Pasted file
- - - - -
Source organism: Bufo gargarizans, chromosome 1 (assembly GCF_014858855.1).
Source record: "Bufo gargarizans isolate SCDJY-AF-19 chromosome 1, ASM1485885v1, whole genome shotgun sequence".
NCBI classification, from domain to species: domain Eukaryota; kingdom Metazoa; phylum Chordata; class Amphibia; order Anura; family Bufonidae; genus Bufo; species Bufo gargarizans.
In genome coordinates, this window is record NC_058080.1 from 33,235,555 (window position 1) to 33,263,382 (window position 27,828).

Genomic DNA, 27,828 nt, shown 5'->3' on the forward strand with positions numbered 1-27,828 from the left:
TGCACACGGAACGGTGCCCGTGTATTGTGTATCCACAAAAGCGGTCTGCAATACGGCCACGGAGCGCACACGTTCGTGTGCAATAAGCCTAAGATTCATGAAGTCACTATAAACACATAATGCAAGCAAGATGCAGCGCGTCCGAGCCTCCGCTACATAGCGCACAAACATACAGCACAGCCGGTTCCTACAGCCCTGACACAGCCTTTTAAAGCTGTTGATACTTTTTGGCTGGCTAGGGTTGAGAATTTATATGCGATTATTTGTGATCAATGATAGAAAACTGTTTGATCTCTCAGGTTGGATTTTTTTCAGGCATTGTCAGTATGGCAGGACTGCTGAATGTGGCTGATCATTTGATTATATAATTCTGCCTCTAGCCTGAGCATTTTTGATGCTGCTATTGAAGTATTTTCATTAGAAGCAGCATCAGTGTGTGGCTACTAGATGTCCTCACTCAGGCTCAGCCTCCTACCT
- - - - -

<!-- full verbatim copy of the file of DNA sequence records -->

Source organism: Bufo gargarizans, chromosome 1 (assembly GCF_014858855.1).
Source record: "Bufo gargarizans isolate SCDJY-AF-19 chromosome 1, ASM1485885v1, whole genome shotgun sequence".
NCBI classification, from domain to species: domain Eukaryota; kingdom Metazoa; phylum Chordata; class Amphibia; order Anura; family Bufonidae; genus Bufo; species Bufo gargarizans.
In genome coordinates, this window is record NC_058080.1 from 33,235,555 (window position 1) to 33,263,382 (window position 27,828).

Genomic DNA, 27,828 nt, shown 5'->3' on the forward strand with positions numbered 1-27,828 from the left:
TGCACACGGAACGGTGCCCGTGTATTGTGTATCCACAAAAGCGGTCTGCAATACGGCCACGGAGCGCACACGTTCGTGTGCAATAAGCCTAAGATTCATGAAGTCACTATAAACACATAATGCAAGCAAGATGCAGCGCGTCCGAGCCTCCGCTACATAGCGCACAAACATACAGCACAGCCGGTTCCTACAGCCCTGACACAGCCTTTTAAAGCTGTTGATACTTTTTGGCTGGCTAGGGTTGAGAATTTATATGCGATTATTTGTGATCAATGATAGAAAACTGTTTGATCTCTCAGGTTGGATTTTTTTCAGGCATTGTCAGTATGGCAGGACTGCTGAATGTGGCTGATCATTTGATTATATAATTCTGCCTCTAGCCTGAGCATTTTTGATGCTGCTATTGAAGTATTTTCATTAGAAGCAGCATCAGTGTGTGGCTACTAGATGTCCTCACTCAGGCTCAGCCTCCTACCT